21 - The Kinetic Theory of Gases

21 - The Kinetic Theory of Gases - Chapter 21 The Kinetic...

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Chapter 21 The Kinetic Theory of Gases CHAPTER OUTLINE 21.1 Molecular Model of an Ideal Gas 21.2 Molar Specific Heat of an Ideal Gas 21.3 Adiabatic Processes for an Ideal Gas 21.4 The Equipartition of Energy 21.5 The Boltzmann Distribution Law 21.6 Distribution of Molecular Speeds 21.7 Mean Free Path 640 ± Dogs do not have sweat glands like humans. In hot weather, dogs pant to promote evapora- tion from the tongue. In this chapter, we show that evaporation is a cooling process based on the removal of molecules with high kinetic energy from a liquid. (Frank Oberle/Getty Images)
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I n Chapter 19 we discussed the properties of an ideal gas, using such macroscopic vari- ables as pressure, volume, and temperature. We shall now show that such large-scale properties can be related to a description on a microscopic scale, where matter is treated as a collection of molecules. Newton’s laws of motion applied in a statistical manner to a collection of particles provide a reasonable description of thermodynamic processes. To keep the mathematics relatively simple, we shall consider primarily the behavior of gases, because in gases the interactions between molecules are much weaker than they are in liquids or solids. In our model of gas behavior, called kinetic theory , gas molecules move about in a random fashion, colliding with the walls of their container and with each other. Kinetic theory provides us with a physical basis for our understanding of the concept of temperature. 21.1 Molecular Model of an Ideal Gas We begin this chapter by developing a microscopic model of an ideal gas. The model shows that the pressure that a gas exerts on the walls of its container is a consequence of the collisions of the gas molecules with the walls and is consistent with the macro- scopic description of Chapter 19. In developing this model, we make the following as- sumptions: 1. The number of molecules in the gas is large, and the average separation between them is large compared with their dimensions. This means that the molecules occupy a negligible volume in the container. This is consistent with the ideal gas model, in which we imagine the molecules to be point-like. 2. The molecules obey Newton’s laws of motion, but as a whole they move ran- domly. By “randomly” we mean that any molecule can move in any direction with any speed. At any given moment, a certain percentage of molecules move at high speeds, and a certain percentage move at low speeds. 3. The molecules interact only by short-range forces during elastic collisions. This is consistent with the ideal gas model, in which the molecules exert no long- range forces on each other. 4. The molecules make elastic collisions with the walls. 5. The gas under consideration is a pure substance; that is, all molecules are identical.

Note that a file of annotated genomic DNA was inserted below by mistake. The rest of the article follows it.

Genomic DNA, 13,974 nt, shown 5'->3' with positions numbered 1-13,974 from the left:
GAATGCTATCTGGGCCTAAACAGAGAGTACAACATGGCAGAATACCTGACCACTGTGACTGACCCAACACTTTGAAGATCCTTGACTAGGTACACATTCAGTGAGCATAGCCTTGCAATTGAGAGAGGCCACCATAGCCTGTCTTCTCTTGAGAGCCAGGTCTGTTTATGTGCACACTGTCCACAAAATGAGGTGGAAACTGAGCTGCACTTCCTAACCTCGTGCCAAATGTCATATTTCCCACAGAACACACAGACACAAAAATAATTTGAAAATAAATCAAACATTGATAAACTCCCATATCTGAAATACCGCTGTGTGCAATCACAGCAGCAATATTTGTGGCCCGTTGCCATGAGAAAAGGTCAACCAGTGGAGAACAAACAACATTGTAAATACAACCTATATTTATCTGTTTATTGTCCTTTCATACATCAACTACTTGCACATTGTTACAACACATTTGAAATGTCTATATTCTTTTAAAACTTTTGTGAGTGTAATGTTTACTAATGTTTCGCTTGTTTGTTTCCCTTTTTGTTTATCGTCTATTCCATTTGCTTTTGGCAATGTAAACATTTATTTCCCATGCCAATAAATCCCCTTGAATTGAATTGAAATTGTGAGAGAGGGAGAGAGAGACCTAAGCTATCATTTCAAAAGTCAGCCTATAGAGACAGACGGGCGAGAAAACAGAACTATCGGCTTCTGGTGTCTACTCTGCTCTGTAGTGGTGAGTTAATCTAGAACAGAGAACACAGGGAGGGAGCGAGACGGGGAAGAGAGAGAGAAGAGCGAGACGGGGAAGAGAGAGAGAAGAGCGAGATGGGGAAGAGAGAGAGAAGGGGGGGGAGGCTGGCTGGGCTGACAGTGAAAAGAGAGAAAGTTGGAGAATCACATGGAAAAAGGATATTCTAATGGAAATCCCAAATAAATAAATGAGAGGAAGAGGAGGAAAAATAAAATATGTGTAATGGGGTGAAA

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21 - The Kinetic Theory of Gases - Chapter 21 The Kinetic...

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